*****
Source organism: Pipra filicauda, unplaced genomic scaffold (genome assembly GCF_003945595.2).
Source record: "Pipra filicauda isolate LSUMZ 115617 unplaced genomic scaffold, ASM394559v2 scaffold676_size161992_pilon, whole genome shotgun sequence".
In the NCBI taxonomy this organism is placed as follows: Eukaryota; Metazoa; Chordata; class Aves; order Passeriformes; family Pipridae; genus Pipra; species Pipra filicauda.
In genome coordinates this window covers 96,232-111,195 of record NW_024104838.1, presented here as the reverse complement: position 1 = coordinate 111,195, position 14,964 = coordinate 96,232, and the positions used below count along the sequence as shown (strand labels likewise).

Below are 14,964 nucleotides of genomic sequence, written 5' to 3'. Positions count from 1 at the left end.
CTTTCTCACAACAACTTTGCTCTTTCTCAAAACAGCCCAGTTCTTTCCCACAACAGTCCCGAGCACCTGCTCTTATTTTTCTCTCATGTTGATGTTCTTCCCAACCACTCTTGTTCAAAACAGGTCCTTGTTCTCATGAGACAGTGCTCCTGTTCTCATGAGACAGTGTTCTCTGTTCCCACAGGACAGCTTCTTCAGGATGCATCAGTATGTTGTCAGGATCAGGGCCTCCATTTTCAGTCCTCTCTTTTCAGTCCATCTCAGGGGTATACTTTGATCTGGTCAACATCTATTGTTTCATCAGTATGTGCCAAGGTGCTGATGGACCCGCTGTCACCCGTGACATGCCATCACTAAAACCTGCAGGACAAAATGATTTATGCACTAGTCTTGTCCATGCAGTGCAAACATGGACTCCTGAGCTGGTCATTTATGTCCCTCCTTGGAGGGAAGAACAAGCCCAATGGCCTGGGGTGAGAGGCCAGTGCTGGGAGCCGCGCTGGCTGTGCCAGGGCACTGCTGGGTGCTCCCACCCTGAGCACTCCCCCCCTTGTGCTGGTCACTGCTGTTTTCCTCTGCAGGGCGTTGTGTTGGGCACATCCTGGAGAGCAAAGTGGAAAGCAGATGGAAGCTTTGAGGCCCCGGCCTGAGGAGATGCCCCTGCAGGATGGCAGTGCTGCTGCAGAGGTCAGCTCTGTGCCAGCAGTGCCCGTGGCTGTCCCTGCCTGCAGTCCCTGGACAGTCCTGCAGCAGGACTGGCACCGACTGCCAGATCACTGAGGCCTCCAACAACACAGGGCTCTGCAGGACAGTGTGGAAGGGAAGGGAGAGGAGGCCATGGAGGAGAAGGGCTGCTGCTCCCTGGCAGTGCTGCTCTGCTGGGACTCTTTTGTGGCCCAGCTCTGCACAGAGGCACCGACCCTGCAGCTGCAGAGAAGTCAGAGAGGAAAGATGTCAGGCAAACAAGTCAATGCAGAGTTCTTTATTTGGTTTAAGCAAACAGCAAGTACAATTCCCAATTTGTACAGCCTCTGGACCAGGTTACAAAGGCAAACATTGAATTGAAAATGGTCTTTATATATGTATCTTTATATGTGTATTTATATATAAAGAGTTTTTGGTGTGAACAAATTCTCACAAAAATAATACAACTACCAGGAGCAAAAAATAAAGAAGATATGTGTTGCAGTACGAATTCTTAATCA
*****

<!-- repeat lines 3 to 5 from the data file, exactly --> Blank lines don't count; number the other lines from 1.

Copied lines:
In the NCBI taxonomy this organism is placed as follows: Eukaryota; Metazoa; Chordata; class Aves; order Passeriformes; family Pipridae; genus Pipra; species Pipra filicauda.
In genome coordinates this window covers 96,232-111,195 of record NW_024104838.1, presented here as the reverse complement: position 1 = coordinate 111,195, position 14,964 = coordinate 96,232, and the positions used below count along the sequence as shown (strand labels likewise).

Below are 14,964 nucleotides of genomic sequence, written 5' to 3'. Positions count from 1 at the left end.